How MQTT Works -Beginners Guide

MQTT is a messaging protocol i.e it was designed for transferring messages, and uses a publish and subscribe model.

This model makes it possible to send messages to 0,1 or multiple clients.



A useful analogy is TV or radio.

A TV broadcaster broadcasts a TV program using a specific channel and a viewer tunes into this channel to view the broadcast.

There is no direct connection between the broadcaster and the viewer.

In MQTT a publisher publishes messages on a topic and a subscriber must subscribe to that topic to view the message.

MQTT requires the use of a central Broker as shown in the diagram below:

MQTT- Publish-Subscribe-Model

Important Points to Note

  1. Clients do not have addresses like in email systems, and messages are not sent to clients.
  2. Messages are published to a broker on a topic.
  3. The job of an MQTT broker is to filter messages based on topic, and then distribute them to subscribers.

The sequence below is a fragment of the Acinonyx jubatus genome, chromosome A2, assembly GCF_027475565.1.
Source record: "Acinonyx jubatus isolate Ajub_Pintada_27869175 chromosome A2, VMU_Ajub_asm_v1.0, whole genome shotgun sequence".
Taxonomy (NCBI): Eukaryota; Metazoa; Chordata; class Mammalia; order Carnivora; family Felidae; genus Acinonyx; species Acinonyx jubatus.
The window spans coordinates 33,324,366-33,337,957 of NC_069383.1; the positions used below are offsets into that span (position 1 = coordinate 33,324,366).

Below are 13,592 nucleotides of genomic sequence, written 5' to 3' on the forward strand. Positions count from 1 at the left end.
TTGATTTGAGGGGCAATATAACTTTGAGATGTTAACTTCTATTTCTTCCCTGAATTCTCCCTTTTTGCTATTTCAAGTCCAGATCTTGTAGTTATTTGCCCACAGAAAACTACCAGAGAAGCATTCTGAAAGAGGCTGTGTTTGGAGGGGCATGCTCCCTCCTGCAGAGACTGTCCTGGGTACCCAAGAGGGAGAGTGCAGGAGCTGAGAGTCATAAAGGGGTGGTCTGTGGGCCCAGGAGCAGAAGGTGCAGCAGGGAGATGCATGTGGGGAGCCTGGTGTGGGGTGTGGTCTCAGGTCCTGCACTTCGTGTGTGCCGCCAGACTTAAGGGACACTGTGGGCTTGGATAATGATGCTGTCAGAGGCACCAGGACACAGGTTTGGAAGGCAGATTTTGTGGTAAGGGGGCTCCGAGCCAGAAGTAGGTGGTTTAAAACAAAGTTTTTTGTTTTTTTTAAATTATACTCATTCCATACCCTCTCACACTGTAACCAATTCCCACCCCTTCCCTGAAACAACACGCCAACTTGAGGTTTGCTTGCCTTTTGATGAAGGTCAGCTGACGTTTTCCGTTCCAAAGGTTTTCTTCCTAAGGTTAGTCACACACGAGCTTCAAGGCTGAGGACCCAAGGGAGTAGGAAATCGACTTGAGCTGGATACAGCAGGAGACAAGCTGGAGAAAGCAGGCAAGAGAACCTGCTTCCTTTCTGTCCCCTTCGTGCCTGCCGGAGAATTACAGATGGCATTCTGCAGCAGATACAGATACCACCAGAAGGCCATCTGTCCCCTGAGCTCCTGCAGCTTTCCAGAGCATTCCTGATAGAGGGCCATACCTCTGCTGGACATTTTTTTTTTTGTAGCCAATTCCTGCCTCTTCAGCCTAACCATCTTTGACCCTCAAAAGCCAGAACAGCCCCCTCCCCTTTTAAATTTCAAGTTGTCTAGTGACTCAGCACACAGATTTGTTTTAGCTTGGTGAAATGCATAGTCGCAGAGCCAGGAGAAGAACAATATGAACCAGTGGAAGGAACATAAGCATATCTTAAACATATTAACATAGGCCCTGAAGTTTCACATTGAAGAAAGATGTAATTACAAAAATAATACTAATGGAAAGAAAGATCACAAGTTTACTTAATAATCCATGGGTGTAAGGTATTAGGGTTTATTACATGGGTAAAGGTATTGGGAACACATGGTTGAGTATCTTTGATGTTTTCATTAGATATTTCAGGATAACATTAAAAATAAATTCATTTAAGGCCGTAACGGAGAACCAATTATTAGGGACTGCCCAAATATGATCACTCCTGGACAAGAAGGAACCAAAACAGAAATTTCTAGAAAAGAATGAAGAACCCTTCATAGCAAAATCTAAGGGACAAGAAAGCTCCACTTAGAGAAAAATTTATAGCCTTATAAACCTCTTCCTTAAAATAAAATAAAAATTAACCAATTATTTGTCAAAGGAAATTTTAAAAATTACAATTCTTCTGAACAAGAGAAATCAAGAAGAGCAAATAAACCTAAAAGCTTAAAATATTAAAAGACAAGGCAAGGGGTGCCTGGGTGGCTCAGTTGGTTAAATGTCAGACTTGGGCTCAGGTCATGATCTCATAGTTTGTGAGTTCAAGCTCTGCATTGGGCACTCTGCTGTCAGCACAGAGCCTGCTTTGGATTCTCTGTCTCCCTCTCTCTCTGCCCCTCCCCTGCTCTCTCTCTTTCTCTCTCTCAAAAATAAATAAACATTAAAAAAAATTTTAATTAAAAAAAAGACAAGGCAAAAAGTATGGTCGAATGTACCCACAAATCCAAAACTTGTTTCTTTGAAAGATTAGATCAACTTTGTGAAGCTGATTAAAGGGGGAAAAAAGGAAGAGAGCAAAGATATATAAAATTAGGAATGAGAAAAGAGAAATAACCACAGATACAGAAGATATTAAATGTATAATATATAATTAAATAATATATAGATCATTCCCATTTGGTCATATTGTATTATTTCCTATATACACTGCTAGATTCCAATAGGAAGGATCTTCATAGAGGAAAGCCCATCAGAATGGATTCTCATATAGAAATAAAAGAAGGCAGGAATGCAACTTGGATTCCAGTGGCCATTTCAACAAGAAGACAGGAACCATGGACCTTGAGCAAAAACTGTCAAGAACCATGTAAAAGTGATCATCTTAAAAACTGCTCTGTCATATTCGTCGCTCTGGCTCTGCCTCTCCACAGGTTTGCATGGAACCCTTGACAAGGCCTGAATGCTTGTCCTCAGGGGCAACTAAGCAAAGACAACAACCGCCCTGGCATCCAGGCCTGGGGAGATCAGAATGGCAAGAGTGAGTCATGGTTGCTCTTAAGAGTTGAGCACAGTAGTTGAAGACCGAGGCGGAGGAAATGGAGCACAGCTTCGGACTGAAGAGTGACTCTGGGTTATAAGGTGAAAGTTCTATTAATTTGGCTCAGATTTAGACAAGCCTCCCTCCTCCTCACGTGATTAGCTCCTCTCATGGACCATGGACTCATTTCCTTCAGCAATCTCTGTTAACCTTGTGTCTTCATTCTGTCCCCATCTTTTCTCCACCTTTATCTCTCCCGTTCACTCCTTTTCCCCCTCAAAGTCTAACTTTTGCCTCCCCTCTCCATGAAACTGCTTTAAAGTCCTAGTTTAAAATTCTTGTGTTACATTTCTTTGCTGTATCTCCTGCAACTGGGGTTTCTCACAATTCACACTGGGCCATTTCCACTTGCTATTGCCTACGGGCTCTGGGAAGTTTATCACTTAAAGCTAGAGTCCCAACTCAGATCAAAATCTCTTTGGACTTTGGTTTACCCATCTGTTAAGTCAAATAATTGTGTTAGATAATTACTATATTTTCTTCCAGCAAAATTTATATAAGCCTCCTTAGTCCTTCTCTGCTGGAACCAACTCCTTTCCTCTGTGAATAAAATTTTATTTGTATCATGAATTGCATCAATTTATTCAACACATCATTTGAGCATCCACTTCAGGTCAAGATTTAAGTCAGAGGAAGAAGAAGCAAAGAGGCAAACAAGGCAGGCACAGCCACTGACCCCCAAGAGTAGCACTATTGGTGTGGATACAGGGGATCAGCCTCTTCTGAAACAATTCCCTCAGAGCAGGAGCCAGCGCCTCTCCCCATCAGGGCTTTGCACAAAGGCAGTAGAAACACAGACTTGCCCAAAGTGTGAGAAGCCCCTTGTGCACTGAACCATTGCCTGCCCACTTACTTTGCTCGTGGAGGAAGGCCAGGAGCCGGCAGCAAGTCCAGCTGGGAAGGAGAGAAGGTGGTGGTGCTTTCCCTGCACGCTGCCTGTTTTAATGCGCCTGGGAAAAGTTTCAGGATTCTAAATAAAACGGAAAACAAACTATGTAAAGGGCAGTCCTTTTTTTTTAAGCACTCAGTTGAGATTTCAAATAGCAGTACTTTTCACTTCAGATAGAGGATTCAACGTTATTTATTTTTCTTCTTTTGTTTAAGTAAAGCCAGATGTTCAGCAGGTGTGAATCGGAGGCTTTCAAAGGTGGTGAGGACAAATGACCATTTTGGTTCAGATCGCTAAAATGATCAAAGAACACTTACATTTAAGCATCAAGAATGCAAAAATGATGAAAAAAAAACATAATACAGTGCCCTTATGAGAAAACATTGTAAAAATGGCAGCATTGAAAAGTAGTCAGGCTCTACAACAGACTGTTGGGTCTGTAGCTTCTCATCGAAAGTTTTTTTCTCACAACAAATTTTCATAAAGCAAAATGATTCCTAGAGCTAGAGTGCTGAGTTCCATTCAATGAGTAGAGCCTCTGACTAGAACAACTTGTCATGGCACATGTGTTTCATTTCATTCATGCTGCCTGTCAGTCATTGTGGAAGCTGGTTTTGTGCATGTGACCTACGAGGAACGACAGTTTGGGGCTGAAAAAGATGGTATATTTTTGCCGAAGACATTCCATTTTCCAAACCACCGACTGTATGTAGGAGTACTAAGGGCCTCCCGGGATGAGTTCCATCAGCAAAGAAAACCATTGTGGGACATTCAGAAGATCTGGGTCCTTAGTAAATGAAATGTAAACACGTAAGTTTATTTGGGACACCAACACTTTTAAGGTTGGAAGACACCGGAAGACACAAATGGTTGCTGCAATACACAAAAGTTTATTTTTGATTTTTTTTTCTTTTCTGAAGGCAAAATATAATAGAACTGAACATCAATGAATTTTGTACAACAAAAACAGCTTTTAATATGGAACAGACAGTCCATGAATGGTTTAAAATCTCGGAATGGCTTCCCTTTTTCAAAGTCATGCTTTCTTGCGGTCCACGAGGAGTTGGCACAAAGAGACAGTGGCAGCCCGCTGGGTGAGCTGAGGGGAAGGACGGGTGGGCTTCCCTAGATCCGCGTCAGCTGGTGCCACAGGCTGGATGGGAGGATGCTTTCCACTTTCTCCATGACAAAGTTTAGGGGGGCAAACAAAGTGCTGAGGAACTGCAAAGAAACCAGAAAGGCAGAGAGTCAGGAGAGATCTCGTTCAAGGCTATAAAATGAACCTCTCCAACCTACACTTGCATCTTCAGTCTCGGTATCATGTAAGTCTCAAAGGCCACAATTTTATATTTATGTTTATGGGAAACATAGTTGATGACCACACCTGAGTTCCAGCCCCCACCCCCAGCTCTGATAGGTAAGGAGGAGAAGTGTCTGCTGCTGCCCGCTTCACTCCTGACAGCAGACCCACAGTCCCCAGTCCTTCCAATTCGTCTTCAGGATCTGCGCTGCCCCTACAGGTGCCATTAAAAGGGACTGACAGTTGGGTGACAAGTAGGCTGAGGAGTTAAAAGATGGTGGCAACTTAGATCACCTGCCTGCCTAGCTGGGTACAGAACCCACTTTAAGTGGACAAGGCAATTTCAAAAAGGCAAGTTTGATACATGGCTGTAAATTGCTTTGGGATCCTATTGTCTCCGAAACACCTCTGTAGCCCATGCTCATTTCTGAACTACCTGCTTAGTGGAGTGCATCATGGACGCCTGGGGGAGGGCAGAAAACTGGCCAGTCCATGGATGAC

4. A client can receive these messages by subscribing to that topic on the same broker
  5. There is no direct connection between a publisher and subscriber.
  6. All clients can publish (broadcast) and subscribe (receive).
  7. MQTT brokers do not normally store messages.

Introductory Video

This video takes you through the basics of MQTT.

MQTT Client-Broker Connections

MQTT uses TCP/IP to connect to the broker.

TCP is a connection orientated protocol with error correction and guarantees that packets are received in order.

You can consider a TCP/IP connection to be similar to a telephone connection.